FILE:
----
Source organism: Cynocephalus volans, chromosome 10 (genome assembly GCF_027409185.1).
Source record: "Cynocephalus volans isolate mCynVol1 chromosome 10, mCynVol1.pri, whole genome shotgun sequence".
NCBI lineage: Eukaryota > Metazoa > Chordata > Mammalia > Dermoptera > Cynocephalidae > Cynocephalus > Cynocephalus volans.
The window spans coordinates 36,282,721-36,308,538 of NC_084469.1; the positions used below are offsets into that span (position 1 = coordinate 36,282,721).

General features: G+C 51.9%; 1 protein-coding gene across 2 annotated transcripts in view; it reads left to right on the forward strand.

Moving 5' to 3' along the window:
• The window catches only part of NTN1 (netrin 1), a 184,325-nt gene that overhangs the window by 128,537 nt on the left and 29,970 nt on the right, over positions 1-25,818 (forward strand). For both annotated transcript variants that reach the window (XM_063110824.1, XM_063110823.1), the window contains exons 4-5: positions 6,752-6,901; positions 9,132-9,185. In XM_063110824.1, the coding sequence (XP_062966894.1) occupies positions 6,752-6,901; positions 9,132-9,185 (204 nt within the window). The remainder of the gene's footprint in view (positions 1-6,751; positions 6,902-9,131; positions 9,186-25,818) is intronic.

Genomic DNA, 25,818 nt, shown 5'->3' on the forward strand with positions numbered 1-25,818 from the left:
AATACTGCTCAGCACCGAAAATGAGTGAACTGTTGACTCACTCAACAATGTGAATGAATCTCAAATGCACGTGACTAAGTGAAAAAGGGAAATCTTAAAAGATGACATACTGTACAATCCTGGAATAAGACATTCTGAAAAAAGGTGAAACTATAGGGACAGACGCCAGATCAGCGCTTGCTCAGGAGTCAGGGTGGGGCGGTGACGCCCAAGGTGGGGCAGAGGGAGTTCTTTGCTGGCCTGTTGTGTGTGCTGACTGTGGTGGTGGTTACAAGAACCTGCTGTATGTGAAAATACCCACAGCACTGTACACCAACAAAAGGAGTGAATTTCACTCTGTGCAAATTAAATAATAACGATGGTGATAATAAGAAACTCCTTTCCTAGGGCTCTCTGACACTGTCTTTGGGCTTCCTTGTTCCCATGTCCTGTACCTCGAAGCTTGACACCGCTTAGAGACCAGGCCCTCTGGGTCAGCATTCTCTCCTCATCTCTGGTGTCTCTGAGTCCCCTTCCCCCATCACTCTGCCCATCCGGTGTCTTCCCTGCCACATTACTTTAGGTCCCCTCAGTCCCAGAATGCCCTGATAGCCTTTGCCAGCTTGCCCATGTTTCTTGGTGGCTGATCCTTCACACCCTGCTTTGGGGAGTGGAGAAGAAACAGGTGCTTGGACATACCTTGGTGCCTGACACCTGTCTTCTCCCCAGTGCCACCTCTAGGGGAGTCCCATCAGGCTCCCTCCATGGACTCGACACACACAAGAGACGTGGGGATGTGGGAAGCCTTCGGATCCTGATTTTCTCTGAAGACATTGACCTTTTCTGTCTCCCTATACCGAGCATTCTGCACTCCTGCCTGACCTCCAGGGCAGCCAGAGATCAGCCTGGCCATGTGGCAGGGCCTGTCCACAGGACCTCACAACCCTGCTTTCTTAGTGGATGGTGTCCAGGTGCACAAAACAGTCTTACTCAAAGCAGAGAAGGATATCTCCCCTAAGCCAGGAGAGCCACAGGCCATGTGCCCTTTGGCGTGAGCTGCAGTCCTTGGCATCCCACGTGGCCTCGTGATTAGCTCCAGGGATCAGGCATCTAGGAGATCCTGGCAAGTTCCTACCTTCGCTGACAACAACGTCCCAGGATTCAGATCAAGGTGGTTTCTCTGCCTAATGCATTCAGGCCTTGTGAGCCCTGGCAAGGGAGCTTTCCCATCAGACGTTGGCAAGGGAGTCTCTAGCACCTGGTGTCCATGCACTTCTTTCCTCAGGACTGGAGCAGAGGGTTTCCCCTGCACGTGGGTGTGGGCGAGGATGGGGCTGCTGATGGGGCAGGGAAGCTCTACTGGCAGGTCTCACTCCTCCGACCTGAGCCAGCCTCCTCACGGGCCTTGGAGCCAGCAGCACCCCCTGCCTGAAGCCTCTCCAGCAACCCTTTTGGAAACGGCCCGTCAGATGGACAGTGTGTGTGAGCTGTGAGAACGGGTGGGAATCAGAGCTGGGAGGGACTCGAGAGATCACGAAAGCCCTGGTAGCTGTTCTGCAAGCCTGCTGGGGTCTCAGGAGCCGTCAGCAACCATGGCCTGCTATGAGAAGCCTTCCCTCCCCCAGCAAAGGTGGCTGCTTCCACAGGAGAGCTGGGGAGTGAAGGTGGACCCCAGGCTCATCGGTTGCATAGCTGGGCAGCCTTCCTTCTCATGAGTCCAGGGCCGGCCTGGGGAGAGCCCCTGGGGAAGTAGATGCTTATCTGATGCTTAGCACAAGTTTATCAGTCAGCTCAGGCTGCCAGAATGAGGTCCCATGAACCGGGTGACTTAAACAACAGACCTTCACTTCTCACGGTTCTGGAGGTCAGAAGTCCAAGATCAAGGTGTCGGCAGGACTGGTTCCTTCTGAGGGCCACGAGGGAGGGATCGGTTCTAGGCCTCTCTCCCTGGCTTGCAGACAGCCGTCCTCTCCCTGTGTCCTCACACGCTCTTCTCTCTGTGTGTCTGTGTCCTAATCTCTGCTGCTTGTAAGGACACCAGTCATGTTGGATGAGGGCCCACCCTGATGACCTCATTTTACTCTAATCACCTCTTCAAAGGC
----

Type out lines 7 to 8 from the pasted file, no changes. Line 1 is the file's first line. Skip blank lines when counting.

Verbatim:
• The window catches only part of NTN1 (netrin 1), a 184,325-nt gene that overhangs the window by 128,537 nt on the left and 29,970 nt on the right, over positions 1-25,818 (forward strand). For both annotated transcript variants that reach the window (XM_063110824.1, XM_063110823.1), the window contains exons 4-5: positions 6,752-6,901; positions 9,132-9,185. In XM_063110824.1, the coding sequence (XP_062966894.1) occupies positions 6,752-6,901; positions 9,132-9,185 (204 nt within the window). The remainder of the gene's footprint in view (positions 1-6,751; positions 6,902-9,131; positions 9,186-25,818) is intronic.

Genomic DNA, 25,818 nt, shown 5'->3' on the forward strand with positions numbered 1-25,818 from the left: